Continuity isn’t kept just for continuity’s sake

Posted by Vic Carucci on December 8, 2012 – 1:15 am

By Vic Carucci, Senior Editor

You’ve got questions and comments that you submit to the Browns’ official Facebook and Twitter pages. Here’s what I have to say about what you have to say:

Scott – Hey, Vic, are you in favor of keeping Par Shurmur and Tom Heckert in place just so the team doesn’t have to start fresh YET again?

Scott, the decision to retain coaches and/or general managers usually isn’t done merely to maintain continuity for the sake of maintaining continuity.

It isn’t done because of fear of causing disruption and worrying about the ramifications of hitting the reset button again.

If that decision is made, it will be because the people running the team believe they have the right men in place not just for the balance of the season, but for many years beyond. And if the opposite should happen, it will be because the folks in charge believe their new hires are capable of making the team better right away, without concern over difficulties caused by a transition period.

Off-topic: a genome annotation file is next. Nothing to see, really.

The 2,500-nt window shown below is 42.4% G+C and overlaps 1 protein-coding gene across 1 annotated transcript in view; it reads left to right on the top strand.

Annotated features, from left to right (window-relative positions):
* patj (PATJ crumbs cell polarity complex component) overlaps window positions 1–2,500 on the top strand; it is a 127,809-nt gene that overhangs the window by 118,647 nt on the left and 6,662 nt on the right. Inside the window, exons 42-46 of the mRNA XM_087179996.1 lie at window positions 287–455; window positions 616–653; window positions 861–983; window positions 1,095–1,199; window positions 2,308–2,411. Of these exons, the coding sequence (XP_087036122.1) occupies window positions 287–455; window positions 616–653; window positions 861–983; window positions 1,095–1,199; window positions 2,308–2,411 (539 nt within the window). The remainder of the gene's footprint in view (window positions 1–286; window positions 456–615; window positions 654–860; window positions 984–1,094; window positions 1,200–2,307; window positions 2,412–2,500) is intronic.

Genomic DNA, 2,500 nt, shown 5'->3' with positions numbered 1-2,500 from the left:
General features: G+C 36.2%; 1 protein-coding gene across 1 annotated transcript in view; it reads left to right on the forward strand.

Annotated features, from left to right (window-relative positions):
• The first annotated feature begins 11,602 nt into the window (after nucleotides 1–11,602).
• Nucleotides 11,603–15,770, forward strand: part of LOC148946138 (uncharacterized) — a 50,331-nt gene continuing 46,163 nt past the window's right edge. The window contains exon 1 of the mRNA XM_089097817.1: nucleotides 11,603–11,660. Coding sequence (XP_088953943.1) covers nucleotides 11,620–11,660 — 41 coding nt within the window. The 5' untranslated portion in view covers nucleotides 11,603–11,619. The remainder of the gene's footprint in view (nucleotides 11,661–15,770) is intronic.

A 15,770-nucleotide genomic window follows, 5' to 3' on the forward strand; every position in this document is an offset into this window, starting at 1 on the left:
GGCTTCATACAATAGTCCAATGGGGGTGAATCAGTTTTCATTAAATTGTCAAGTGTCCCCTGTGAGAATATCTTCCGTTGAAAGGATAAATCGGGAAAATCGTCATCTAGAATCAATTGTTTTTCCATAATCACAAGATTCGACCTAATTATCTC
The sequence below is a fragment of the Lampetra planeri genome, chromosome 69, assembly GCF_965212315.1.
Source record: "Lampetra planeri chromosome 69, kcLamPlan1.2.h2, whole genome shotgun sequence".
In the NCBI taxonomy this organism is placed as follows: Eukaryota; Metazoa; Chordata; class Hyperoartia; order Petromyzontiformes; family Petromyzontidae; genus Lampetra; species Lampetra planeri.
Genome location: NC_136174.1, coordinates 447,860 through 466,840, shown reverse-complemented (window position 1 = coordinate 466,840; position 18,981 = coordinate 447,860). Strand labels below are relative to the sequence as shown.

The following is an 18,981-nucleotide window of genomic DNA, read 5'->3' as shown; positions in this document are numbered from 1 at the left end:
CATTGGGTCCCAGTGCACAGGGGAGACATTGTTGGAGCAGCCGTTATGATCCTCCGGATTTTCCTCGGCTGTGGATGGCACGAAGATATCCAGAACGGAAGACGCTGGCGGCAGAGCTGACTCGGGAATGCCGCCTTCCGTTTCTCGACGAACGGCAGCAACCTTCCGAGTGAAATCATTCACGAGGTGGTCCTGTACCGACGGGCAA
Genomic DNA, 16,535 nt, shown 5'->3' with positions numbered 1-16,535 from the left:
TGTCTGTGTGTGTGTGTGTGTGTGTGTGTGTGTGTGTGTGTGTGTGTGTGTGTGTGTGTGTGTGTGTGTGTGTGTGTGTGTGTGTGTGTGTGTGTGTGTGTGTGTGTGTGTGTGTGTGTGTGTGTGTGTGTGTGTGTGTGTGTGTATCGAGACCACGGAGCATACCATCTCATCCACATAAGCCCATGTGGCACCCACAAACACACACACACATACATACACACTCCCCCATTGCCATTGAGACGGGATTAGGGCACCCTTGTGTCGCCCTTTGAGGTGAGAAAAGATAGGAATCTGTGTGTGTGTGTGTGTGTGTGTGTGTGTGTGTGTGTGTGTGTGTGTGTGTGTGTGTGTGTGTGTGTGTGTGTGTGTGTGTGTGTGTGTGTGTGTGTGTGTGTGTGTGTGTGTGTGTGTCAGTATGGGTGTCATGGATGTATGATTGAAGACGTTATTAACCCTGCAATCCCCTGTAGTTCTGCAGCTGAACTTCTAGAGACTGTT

That is all part of the thorough evaluation process being conducted by Browns owner Jimmy Haslam and chief executive officer Joe Banner.

Mike – What do you think of the NFL thinking about eliminating kickoffs in the interest of player safety?

Mike, I’m all in favor of the league’s efforts to make the game safer, and it makes perfect sense to place close scrutiny on kickoffs where there are so many full-speed collisions.

However, I’m not so sure I like the idea of making such a radical change to the rules. The concept that league commissioner Roger Goodell mentioned during a recent interview with Time magazine – giving the kicking team a fourth-and-15 situation from its own 30-yard line and having the option to punt or go for it in lieu of an onside kick – sounds pretty radical.

If the commissioner and members of the NFL’s Competition Committee and others within the league hierarchy have compelling evidence that strongly supports such changes reducing the possibility of injury, then it might be hard to argue against their implementation.

But I also would like to hear more about the efforts being made to enhance the safety aspects of equipment. Is it possible for more to be done in that area before dramatically altering the way the game is played? And the answer might very well be that greater enhancement of equipment and the elimination of kickoffs are both needed to make the game safer.

It will be fascinating to see how all of this plays out when owners meet in March to discuss, among other topics, rules changes.

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